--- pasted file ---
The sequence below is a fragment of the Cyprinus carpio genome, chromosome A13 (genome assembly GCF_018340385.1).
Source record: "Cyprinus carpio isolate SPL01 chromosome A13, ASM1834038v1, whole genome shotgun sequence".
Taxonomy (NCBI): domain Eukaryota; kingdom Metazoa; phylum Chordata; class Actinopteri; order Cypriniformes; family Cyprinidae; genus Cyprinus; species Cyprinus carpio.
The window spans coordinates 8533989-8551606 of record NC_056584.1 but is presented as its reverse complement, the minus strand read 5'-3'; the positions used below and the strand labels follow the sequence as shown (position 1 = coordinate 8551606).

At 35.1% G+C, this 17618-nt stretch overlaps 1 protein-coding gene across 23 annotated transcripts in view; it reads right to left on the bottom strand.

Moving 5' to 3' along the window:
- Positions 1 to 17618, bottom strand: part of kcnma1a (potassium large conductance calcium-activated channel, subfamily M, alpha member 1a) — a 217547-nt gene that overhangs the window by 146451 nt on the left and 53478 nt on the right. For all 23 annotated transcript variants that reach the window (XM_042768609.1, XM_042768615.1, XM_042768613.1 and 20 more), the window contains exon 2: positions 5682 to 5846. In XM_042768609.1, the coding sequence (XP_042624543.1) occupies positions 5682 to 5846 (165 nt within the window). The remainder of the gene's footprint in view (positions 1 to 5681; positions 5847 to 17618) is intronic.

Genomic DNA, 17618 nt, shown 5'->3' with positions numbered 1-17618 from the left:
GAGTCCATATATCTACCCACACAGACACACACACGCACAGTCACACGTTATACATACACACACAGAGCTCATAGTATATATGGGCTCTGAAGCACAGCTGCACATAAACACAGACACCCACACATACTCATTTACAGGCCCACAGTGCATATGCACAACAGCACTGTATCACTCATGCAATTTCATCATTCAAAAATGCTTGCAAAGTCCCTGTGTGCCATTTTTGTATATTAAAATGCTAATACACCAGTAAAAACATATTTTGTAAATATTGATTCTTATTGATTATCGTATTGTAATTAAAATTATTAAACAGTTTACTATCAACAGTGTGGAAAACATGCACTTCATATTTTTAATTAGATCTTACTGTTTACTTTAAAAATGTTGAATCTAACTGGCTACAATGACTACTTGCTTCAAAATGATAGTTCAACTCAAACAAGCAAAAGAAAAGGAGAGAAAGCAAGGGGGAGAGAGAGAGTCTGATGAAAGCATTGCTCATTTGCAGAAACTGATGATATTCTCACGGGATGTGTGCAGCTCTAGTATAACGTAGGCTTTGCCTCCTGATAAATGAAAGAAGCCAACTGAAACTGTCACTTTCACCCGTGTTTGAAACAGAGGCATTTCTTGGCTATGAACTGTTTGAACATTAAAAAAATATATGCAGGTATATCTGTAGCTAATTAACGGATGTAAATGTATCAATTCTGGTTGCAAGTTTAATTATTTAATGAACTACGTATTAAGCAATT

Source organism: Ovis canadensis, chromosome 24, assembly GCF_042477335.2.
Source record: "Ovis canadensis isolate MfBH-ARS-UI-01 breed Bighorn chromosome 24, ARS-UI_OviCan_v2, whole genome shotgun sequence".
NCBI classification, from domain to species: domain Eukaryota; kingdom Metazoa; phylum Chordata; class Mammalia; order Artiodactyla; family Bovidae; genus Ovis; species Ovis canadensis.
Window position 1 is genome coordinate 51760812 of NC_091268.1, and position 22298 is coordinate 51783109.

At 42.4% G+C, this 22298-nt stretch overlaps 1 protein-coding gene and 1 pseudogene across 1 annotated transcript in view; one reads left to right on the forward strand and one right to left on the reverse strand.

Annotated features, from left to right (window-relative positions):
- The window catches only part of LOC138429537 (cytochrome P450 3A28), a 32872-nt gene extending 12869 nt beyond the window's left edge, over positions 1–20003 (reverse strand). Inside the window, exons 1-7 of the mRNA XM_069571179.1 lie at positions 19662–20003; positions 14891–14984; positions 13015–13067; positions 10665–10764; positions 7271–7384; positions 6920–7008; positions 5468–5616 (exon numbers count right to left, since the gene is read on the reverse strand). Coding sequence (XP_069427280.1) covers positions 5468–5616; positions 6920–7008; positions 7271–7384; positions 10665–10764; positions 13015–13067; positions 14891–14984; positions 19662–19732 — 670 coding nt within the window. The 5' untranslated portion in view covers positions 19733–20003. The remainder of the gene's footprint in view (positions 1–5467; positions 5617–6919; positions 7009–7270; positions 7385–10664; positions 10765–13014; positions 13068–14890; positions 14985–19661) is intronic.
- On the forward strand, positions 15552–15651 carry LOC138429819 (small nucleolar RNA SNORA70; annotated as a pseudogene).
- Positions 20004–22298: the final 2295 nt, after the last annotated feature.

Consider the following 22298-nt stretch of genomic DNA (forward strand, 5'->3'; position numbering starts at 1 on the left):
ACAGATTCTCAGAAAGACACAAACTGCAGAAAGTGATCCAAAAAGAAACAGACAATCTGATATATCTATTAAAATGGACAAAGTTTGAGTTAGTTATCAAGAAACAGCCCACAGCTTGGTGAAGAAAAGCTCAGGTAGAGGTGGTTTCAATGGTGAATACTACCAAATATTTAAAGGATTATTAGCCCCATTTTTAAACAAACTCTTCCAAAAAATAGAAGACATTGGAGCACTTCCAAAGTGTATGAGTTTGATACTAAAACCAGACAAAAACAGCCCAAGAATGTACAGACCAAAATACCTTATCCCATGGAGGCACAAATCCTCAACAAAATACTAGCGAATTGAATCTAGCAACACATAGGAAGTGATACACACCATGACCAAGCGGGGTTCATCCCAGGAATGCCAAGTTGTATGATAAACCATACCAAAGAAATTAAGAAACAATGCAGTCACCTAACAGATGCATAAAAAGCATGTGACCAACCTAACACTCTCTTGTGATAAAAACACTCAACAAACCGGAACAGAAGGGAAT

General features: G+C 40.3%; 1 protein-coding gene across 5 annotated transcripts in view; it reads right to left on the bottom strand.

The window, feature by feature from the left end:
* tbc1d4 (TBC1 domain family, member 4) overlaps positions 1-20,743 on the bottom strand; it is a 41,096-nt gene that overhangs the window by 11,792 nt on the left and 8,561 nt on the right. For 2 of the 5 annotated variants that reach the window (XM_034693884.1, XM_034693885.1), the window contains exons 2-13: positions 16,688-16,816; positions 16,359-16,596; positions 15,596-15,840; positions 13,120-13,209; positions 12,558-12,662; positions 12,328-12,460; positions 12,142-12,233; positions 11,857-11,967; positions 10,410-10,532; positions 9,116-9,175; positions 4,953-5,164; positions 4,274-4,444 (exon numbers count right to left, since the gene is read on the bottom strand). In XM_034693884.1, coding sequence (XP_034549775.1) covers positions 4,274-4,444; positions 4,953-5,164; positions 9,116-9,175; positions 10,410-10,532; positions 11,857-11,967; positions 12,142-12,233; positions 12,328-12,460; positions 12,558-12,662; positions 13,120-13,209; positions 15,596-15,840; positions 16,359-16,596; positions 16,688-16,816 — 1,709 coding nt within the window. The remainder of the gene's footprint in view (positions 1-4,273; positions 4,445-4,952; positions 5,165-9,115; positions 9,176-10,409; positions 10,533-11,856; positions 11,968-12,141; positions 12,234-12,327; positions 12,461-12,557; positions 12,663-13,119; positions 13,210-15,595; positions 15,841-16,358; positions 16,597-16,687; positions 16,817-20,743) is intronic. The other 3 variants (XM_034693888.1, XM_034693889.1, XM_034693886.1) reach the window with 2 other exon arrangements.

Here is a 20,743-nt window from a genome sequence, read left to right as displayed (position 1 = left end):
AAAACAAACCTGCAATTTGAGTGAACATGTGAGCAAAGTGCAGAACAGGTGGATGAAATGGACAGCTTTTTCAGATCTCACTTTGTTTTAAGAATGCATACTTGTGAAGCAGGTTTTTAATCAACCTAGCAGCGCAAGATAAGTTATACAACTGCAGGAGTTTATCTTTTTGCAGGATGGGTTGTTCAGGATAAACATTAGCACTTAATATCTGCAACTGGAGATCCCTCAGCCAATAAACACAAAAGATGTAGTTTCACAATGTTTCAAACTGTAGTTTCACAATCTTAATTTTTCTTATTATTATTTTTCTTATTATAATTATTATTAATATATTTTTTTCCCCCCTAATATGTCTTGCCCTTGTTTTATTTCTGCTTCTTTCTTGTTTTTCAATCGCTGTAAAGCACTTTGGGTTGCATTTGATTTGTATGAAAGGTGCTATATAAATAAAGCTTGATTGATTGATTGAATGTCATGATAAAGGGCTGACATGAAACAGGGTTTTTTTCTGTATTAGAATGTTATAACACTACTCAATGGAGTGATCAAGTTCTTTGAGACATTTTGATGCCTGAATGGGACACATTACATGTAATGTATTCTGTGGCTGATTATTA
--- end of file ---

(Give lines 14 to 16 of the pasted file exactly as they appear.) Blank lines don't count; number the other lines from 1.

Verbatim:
At 42.4% G+C, this 22298-nt stretch overlaps 1 protein-coding gene and 1 pseudogene across 1 annotated transcript in view; one reads left to right on the forward strand and one right to left on the reverse strand.

Annotated features, from left to right (window-relative positions):
- The window catches only part of LOC138429537 (cytochrome P450 3A28), a 32872-nt gene extending 12869 nt beyond the window's left edge, over positions 1–20003 (reverse strand). Inside the window, exons 1-7 of the mRNA XM_069571179.1 lie at positions 19662–20003; positions 14891–14984; positions 13015–13067; positions 10665–10764; positions 7271–7384; positions 6920–7008; positions 5468–5616 (exon numbers count right to left, since the gene is read on the reverse strand). Coding sequence (XP_069427280.1) covers positions 5468–5616; positions 6920–7008; positions 7271–7384; positions 10665–10764; positions 13015–13067; positions 14891–14984; positions 19662–19732 — 670 coding nt within the window. The 5' untranslated portion in view covers positions 19733–20003. The remainder of the gene's footprint in view (positions 1–5467; positions 5617–6919; positions 7009–7270; positions 7385–10664; positions 10765–13014; positions 13068–14890; positions 14985–19661) is intronic.